A Tango Performance: Inverts and Flowers in the Garçonnière in Buenos Aires

  • Luis Navarro-AyalaEmail author
Part of the Palgrave Studies in Globalization and Embodiment book series (PSGE)


Navarro-Ayala explores how José González Castillo’s Los Invertidos (1914) treats queer bodies as boundary figures who experience inclusion and exclusion simultaneously. Navarro-Ayala argues that Frenchness is essential to understand the role of the garçonnière in Argentinean society in the early twentieth century, as this site becomes the space where homosexual behavior is openly allowed. Navarro-Ayala also builds on Lotman’s paradoxical double-functionality to show not only how the Argentinean author appears doubly anxious about the question of membership, but how the nation is defined in terms of its outside. He analyzes the trope about the exclusion of the Other to explain how effeminate male figures or inverts are expelled from the nationalist agenda in the play Los Invertidos.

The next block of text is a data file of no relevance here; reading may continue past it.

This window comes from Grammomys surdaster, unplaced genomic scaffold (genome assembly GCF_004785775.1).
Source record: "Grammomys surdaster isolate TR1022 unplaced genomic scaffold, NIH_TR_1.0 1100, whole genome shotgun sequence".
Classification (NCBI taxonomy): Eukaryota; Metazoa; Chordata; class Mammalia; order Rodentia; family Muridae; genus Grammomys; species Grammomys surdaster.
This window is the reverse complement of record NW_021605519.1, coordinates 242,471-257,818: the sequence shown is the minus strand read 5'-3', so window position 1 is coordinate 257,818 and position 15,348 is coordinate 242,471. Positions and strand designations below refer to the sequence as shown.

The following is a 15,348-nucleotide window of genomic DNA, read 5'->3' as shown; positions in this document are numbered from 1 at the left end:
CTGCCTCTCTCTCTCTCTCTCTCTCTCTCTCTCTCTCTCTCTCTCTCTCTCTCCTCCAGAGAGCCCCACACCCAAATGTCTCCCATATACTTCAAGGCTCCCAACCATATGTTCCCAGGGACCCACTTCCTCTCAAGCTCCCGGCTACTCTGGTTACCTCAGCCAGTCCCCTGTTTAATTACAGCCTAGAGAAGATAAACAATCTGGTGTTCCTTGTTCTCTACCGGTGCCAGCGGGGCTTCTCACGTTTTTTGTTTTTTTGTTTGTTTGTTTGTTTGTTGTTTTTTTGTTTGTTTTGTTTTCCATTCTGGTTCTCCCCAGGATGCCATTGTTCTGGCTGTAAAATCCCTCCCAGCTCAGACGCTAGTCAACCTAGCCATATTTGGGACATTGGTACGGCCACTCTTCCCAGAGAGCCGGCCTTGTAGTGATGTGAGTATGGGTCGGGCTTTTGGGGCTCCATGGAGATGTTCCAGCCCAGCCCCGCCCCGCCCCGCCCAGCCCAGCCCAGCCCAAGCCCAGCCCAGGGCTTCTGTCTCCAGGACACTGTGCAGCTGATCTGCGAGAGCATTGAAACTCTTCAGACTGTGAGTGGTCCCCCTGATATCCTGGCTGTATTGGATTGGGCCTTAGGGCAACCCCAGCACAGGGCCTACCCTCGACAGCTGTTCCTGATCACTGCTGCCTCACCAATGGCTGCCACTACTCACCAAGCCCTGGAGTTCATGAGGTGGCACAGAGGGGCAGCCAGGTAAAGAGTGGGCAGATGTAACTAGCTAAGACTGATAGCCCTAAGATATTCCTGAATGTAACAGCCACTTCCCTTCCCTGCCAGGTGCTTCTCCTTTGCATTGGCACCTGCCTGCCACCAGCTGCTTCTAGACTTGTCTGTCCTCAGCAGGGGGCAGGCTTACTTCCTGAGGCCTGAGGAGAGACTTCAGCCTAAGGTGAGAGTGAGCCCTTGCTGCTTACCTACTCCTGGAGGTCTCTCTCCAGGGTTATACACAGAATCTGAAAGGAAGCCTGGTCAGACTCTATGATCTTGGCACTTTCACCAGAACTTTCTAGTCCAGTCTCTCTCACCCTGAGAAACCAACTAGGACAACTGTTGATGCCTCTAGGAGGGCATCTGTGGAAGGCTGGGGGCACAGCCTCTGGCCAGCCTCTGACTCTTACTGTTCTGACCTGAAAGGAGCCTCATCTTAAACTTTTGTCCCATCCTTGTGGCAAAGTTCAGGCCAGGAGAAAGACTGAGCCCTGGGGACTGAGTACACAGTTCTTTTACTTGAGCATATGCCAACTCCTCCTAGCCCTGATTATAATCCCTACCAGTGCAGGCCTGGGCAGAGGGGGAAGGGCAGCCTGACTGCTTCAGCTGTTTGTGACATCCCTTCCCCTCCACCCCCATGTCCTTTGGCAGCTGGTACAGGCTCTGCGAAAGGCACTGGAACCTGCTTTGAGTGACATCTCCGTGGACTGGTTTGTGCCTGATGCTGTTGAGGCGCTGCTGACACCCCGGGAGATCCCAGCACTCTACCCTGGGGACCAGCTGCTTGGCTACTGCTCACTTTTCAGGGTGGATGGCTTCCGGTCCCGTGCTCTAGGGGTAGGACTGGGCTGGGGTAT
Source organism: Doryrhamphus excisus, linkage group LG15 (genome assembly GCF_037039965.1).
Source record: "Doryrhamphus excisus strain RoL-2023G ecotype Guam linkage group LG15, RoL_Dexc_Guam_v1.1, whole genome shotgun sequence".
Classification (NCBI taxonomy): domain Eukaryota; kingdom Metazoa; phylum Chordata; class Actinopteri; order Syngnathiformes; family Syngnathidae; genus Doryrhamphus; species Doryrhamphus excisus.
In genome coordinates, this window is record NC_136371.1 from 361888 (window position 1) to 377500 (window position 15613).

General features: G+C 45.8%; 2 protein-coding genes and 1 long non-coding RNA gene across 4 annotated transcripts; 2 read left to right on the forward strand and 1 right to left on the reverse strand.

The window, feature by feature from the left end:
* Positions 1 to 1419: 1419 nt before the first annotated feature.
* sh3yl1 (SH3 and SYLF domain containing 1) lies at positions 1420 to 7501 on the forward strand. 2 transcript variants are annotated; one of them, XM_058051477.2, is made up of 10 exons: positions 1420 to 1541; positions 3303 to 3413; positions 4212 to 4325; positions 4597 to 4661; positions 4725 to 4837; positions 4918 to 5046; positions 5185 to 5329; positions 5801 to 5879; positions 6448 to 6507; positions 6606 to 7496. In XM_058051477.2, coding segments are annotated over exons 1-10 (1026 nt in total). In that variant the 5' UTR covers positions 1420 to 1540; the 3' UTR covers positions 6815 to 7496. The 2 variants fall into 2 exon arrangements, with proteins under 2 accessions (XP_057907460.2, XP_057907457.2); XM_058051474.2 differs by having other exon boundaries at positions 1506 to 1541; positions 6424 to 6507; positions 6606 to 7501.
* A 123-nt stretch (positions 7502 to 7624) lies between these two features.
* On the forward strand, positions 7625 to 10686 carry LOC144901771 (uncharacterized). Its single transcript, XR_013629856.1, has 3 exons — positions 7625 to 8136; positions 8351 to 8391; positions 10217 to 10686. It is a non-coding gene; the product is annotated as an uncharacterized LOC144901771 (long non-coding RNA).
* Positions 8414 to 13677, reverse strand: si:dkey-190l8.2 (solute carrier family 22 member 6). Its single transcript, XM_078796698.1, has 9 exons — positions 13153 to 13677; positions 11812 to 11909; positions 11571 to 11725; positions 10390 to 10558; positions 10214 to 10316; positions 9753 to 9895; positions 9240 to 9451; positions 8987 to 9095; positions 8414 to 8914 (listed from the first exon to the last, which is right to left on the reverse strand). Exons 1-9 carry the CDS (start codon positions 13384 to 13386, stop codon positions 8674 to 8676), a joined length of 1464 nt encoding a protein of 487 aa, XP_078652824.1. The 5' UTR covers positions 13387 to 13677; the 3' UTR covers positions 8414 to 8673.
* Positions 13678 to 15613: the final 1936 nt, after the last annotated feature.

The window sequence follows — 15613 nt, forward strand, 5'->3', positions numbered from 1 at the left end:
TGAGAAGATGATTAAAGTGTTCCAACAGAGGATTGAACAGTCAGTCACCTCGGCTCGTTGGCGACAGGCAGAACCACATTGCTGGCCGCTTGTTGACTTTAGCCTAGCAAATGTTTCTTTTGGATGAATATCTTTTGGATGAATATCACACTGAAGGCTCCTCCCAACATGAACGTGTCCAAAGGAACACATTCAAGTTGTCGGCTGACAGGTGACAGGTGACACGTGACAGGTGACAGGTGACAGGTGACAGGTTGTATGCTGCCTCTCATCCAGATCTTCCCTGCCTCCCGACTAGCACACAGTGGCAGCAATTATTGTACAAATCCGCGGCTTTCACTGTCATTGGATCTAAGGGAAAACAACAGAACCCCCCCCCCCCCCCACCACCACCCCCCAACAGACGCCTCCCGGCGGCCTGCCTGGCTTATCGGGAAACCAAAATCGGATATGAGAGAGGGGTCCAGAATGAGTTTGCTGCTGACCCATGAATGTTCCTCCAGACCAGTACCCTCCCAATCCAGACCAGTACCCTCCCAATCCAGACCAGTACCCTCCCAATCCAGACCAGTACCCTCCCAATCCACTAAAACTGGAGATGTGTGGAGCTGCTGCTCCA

José González Castillo Los Invertidos Garçonnière Buenos Aires Argentina Inverts Queer Sexual deviance Sexual degeneracy Vice Pathology Frenchness Theater of ideas Class struggle Bourgeoisie Tango Boundary figure Lotmanian cultural model Space 


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Copyright information

© The Author(s) 2019

Authors and Affiliations

  1. 1.St. Norbert CollegeDe PereUSA

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